Tuesday, February 09, 2010

The Samaritans make Yisro bow

Summary: It is a general feature of the Samaritan Torah that they "fix" the text to solve difficulties. This is something to keep in mind if you would think to rely on a Samaritan variant as preferable to the Masoretic text. Three examples from this week's parsha alone. They make Yitro bow to Moshe; they make the nation hear the sounds; and they emend Har Eval to Har Grizim, which they deem holy. There are others. Also, Ibn Ezra argues against Lower Biblical criticism.

Post: Read the summary above. To now proceed...

As I read through Vetus Testamentum, a few examples jumped out at me as obvious emendations to make the text run more "smoothly" or to solve other apparent difficulties.

One such example I already discussed last week. All the nation saw the sounds and the flames (thunder and lightning?). But how can one see sound? There are a bunch of rather good, convincing answers, and at the end of the day, natural language is simply weird and irregular like this. But in the Samaritan Torah, we have the following variant:

Another example. In a previous year, I discussed (here and here) the ambiguity as to whether Moshe bowed to Yisro, Yisro bowed to Moshe, or they bowed to each other. But the best show of respect towards the Jewish people and towards Hashem would be to have Yisro bow down to Moshe. And so, this is resolved in favor of Yisro bowing as follows:

Also, they harmonize the two accounts of Mattan Torah, and bring in from elsewhere what the people said to Moshe. And they juxtapose to the aseret ha-dibrot the setting up of stones covered in lye, but they place it on their own holy mount, namely Har Gerizim, rather than the Masoretic text's Har Eival. And they were the ones with motive to falsify the text in this manner:

One final, most-excellent example from parashat Yitro. In Shemot 19:12:

יב  וְהִגְבַּלְתָּ אֶת-הָעָם סָבִיב לֵאמֹר, הִשָּׁמְרוּ לָכֶם עֲלוֹת בָּהָר וּנְגֹעַ בְּקָצֵהוּ:  כָּל-הַנֹּגֵעַ בָּהָר, מוֹת יוּמָת.12 And thou shalt set bounds unto the people round about, saying: Take heed to yourselves, that ye go not up into the mount, or touch the border of it; whosoever toucheth the mount shall be surely put to death;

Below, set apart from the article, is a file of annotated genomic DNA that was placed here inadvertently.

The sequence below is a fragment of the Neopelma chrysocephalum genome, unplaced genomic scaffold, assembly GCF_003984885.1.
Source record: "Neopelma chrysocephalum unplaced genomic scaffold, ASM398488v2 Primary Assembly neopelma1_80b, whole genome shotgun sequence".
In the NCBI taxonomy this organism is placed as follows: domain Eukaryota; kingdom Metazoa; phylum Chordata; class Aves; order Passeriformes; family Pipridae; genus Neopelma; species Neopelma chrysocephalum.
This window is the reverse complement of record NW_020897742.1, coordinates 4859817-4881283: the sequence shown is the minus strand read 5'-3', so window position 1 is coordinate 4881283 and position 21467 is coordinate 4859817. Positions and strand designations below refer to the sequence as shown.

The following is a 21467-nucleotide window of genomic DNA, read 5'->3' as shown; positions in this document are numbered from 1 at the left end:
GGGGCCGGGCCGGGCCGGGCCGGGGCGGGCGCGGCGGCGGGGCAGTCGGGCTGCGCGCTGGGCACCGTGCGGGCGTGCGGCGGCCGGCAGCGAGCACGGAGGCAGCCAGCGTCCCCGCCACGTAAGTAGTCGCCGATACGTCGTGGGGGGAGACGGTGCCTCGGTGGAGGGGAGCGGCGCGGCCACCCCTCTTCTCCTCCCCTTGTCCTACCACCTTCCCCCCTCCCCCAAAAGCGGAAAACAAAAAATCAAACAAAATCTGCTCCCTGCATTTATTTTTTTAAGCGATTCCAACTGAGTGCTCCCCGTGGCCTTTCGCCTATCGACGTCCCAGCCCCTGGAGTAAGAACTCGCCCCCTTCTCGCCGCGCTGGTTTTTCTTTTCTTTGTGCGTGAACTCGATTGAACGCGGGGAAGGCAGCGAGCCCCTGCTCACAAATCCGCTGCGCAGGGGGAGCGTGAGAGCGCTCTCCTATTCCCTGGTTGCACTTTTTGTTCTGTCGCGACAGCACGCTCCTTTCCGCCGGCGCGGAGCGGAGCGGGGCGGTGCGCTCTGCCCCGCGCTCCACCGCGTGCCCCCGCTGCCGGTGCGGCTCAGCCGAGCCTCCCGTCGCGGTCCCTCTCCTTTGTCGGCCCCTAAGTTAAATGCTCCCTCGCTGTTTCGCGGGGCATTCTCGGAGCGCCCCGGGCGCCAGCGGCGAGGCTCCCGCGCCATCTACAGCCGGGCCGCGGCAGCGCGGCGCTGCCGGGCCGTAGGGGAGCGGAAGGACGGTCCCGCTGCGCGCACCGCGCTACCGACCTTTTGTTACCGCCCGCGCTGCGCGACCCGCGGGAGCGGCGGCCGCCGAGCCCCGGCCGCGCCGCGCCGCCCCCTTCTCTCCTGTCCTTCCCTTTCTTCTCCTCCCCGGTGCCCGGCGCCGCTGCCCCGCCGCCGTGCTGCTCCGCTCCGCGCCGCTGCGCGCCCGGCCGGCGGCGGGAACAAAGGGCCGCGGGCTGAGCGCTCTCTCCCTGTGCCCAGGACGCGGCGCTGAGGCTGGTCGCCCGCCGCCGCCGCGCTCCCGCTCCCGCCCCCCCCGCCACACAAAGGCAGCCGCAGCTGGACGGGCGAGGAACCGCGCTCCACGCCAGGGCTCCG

Ibn Ezra explains:
[יט, יב]
והגבלת -
שים גבול בהר. ע"כ כמוהו הגבל את ההר וקדשתו לשום גבול בהר. והארכתי כל כך בעבור שאמר המשוגע שהפך בספרו דברי אלוהים חיים, אמר: כי רצה משה לומ: הגבל את העם. ויצא מפיו ההר במקום העם.
And see Rashbam for the same idea; and see Rashi. In Ibn Ezra's short commentary, he calls this person (who says Moshe misspoke) the מבהיל (or מהביל) rather than the משוגע, writing בעבור שאמר המהביל שתתחלף) מלה במלה ]. Clearly, Ibn Ezra does not think strongly of this position. Meanwhile, it seems that the Samaritans were troubled by the same issue, and so rework the pasuk, replacing העם with ההר but placing העם later in the verse where it works better.

Who is this Meshugenna? It is the same Yitzchaki we've seen Ibn Ezra blast in the past (and see here in Tzofnat Paneach), when he said that Yitzchaki's books deserved to be burnt. And indeed, in sefer Tzachos, he again repeats that Yitzchaki's books deserve to be burnt.

In sefer Tzachot, after showing that several close words have similar meanings, Ibn Ezra argues against Lower Biblical criticism -- that is, emending of texts to make them more "correct". Apparently, this "Yitzchaki" was a grammarian who wrote a book claiming that more than 100 words needed to be switched (ha'am / hahar was one of them. Here are the beginning of his words on the matter. Read inside -- it is interesting.

This is interesting, in that suggestions of emendations can gain great strength from old textual variants which indeed have them. But given the trend in the Samaritan Torah, in that they have surely falsified their text, particularly to solve problems (whether the problems are real or not), I would not even deem this as much supporting evidence at all!


Yosef Greenberg said...

Very interesting.

Have you ever found varients in their text that sound convincing enough that you would replace it with ours?


joshwaxman said...


certainly not in the Samaritan Torah. though i haven't read it extensively; still, i get this overarching sense from the text in general, such that any extremely plausible emendation is colored by the rest, and by the apparent general goal of the work, and thus suspect because of its plausibility.

but i am generally conservative in textual emendations in general, at least as it comes to the Masoretic text of *Tanach*. (gemaras, I get the sense that they weren't as careful in preserving the text.) there might be one or two things in LXX (which is admittedly a Targum) and/or Dead Sea Scrolls (which has its own distinctive features) that we find parallels to in Yerushalmis, that make it rather plausible that this was indeed the text before Chazal. E.g. the famous question of how the words of the chacham are the same as the rasha, which disappears when we see that their version of the pasuk had otanu. But specifics don't really come to mind at the moment...


Yosef Greenberg said...

Not bad, not bad at all. ("varients" was supposed to be "variants", but my spell checker (or was it me?) missed it.)

The question still remains; who indeed wrote the Hagaddah?

Ever had a post on it?

It probably old enough in any case.


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